Monday, 12 November 2012

Body, Society and Learning: from Positivism to Negativity in educational theory

Sometimes I have to get a little bit drunk to absorb anything new, to think, to solve a problem. The bodily change brought on by a little alcohol (but not too much, because getting too drunk is no good either), somehow puts me in a state where I become more receptive... maybe less fearful. I've also noted that difficult texts are often best read sitting on the loo, or in the bath. It may be a similar mechanism. Certainly, I think the bowels are a fundamental component of our intellectual apparatus and unrepresented in the literature on learning. More importantly, unlike alcohol, bowel movements and learning is an association that goes back to early childhood.

Music can sometimes help in a similar way. Distraction in some ways can be emancipatory and entirely efficacious with regard to learning. Physical exertions in the form of playing the piano, from walking, wriggling, fiddling through to sexual behaviour and other forms of physical exuberance are so fundamental to the way we are, the way we learn. There's so much that's off-limits in the educational discourse. Not just because it's embarrassing (there are papers on music and physical activity and learning, but little on bowel movements or masturbation), but I suspect more deeply because we simply cannot explain it. These things do not fit our somewhat positivistic ideas about what learning might be.

I want to say something about what I believe positivism is. It is much misunderstood, particularly by constructivists and postmodernists who fail to see their own positivistic tendencies.

Positivism is about reducing the world to things that can be said to actually exist. Not necessarily just things which are identified through experiments (which is the conventional understanding of positivism), but asserting the existence of structures and mechanisms (eg. Social mechanisms), which are asserted to be actual. Positivism has no interest in anything other than the actual. Because of this reductionist and actualist focus, positivism lends itself to dogmatism.

Constructivism lends itself to positivism because it asserts the actual existence of mechanisms of construction, and articulates an ontology based on this. This is a totalising philosophy based on a mechanistic foundation.

The problem is that experience shows through the cracks in these explanations. It shows itself through things like the coincidence of sexual behaviour or bodily functions and cognition and learning. It shows itself through the apprehension of the transcendent, or the inflections of intuition. Actualised mechanisms may brush these aside as epiphenomena of individual (rarely social) biological processes, but somehow we always suspect that the sky is being untuned when pious mechanicism pours cold water over our passions.

What I believe this shows is that absence is real and causal. This is really a logical assertion, which I have little interest in proving other than by assuming it as an axiom and seeing what it does to our thinking. It is a bit like assuming the existence of negative numbers.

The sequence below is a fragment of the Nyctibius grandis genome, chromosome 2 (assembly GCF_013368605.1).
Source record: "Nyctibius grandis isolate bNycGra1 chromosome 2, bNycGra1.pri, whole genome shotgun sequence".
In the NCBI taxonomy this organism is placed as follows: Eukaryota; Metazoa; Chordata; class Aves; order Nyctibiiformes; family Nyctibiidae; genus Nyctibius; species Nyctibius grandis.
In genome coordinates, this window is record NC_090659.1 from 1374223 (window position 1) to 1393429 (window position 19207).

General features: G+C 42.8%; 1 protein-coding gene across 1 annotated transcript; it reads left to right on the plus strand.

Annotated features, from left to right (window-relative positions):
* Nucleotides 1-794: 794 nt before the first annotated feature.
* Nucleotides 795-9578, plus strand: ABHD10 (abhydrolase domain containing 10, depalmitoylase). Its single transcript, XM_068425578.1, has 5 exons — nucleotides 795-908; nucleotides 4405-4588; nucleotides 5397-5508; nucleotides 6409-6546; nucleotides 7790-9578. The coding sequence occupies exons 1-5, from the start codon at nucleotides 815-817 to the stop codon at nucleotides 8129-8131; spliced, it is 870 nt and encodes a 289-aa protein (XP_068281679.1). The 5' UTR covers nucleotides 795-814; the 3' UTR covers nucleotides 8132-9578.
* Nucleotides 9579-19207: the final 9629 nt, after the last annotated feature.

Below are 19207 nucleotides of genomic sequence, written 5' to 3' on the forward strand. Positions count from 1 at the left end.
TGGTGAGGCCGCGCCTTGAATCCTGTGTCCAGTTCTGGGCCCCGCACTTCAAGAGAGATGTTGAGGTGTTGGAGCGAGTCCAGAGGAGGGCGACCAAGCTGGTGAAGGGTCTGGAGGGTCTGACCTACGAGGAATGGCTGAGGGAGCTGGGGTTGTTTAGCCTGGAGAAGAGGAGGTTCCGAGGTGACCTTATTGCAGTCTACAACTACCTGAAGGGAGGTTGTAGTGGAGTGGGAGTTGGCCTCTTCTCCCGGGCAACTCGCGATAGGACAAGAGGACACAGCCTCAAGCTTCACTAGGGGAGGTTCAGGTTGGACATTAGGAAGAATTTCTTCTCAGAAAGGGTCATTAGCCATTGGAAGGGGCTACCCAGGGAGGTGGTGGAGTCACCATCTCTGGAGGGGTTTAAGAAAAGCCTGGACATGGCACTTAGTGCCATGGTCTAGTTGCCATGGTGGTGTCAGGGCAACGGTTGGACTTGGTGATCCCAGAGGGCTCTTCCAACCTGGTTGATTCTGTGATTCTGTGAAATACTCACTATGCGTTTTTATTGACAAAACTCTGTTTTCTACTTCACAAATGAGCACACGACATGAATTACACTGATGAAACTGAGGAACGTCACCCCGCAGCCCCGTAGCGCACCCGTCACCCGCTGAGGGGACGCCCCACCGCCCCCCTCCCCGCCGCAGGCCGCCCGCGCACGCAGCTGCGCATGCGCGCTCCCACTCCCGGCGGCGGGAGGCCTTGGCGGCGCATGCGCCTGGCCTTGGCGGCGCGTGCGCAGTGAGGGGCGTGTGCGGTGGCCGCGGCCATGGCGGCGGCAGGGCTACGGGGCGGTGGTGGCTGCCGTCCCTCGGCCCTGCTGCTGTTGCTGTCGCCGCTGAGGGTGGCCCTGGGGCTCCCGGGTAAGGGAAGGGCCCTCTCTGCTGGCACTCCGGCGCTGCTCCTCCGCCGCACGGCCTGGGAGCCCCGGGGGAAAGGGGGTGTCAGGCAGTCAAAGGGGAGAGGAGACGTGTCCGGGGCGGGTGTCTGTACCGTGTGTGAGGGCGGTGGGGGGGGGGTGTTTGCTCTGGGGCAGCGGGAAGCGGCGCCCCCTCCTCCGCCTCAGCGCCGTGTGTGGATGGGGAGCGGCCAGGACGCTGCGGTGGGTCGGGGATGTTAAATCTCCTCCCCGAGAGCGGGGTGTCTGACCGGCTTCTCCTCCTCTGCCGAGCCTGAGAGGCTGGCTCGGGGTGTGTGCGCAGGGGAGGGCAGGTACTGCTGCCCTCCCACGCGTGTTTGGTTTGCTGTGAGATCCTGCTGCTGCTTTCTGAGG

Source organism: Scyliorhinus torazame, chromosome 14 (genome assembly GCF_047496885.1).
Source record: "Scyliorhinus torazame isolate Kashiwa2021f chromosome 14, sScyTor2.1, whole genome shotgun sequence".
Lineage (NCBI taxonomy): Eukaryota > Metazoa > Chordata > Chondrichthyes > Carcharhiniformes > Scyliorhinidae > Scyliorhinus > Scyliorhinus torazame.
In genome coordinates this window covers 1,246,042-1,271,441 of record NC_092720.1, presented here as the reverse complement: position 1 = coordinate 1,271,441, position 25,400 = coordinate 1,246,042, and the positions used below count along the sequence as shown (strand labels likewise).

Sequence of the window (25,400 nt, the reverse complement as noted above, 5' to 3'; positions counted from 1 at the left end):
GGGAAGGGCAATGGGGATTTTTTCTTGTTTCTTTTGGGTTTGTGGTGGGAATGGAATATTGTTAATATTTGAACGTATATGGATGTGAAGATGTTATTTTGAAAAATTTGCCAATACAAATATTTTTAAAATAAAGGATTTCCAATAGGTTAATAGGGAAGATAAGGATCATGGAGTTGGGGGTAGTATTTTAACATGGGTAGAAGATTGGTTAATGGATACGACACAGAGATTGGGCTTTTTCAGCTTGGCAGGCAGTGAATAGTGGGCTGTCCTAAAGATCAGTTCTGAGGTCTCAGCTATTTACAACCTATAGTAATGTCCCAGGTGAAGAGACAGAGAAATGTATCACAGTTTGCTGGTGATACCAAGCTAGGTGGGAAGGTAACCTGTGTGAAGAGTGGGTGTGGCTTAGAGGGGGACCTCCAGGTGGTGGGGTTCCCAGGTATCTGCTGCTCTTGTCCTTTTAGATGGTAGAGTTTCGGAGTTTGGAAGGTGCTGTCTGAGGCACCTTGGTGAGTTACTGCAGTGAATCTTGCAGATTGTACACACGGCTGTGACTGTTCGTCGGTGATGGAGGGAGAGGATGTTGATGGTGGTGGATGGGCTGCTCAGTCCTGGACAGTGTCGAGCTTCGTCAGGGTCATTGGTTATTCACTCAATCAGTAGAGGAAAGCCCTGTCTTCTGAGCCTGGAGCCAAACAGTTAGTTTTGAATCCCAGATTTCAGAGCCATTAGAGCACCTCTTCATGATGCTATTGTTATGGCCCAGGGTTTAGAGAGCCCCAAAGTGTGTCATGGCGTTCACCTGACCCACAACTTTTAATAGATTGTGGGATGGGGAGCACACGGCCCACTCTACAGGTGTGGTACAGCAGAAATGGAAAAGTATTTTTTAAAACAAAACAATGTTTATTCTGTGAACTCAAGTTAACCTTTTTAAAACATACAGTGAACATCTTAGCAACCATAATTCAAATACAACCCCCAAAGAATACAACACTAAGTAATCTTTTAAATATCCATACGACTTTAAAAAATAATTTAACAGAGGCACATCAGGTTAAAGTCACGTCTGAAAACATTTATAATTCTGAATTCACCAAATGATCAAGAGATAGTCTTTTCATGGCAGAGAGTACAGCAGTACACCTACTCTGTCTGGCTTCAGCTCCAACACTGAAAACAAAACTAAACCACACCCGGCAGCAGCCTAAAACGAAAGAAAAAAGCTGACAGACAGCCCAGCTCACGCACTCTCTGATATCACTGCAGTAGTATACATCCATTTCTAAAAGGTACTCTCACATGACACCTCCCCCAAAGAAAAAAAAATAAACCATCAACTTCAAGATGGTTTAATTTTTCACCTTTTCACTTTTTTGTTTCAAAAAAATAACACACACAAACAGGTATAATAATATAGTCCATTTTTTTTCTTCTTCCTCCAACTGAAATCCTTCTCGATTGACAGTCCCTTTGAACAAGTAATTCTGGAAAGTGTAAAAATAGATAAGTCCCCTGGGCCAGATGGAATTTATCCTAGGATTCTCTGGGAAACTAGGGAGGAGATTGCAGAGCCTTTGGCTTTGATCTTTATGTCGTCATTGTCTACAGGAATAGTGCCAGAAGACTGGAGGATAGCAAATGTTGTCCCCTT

What does it show us?

In my work on Nigel Howard's theory (see I have suggested that our decision-making - within which we can consider the decisions that are made in learning processes - are dependent on what we don't think rather than what we do. It is absences that determine equilibrium points.

Fundamental to any learning is the identification of concepts. These, according to this theory, must be identified socially through a recognition of shared absence. This is because the game of thinking is inextricably linked to the game of communication. A new concept clarifies decision-making, but does so because it is efficacious in clarifying the decisions of the group with whom that concept is communicated. There are no private concepts, just as there is no private language. Thinking, not just learning, is social.

How is a walk, a bowel movement, physical exuberance, etc the identification of shared absence? Consider the composer who knows that their chord, the artist their blob of paint  or the poet their phrase is a question. That question draws attention to an absence which is real and apprehensible by more than just the artist. Indeed, the identification of it as a question is itself an identification of the anticipated reaction of others. That the anticipation is accurate is testified by the capacity of artistic endeavour to connect with an audience. That it does is the reason why we identify this as art.

In the same way, a bowel movement, a bit of alcohol, a walk or physical exuberance is also a question - a disruption to the equilibrium. The otherness of the body draws attention to the otherness of others' bodies. The otherness of the body and the otherness of others' bodies is shared. In this way, the physical life of the body may be a conduit to shared experience, the determination of absences, and the identification of new concepts. Body, society and thought can in this way become structured.

It is interesting to think that only a bit of alcohol and not too much is needed for thinking. Get too drunk and the capacity to coordinate any kind of reflexive process is impaired. Just drunk enough and the question can be asked, and the absence it raises identified. But it may not be the alcohol which does the trick here, but the gut...

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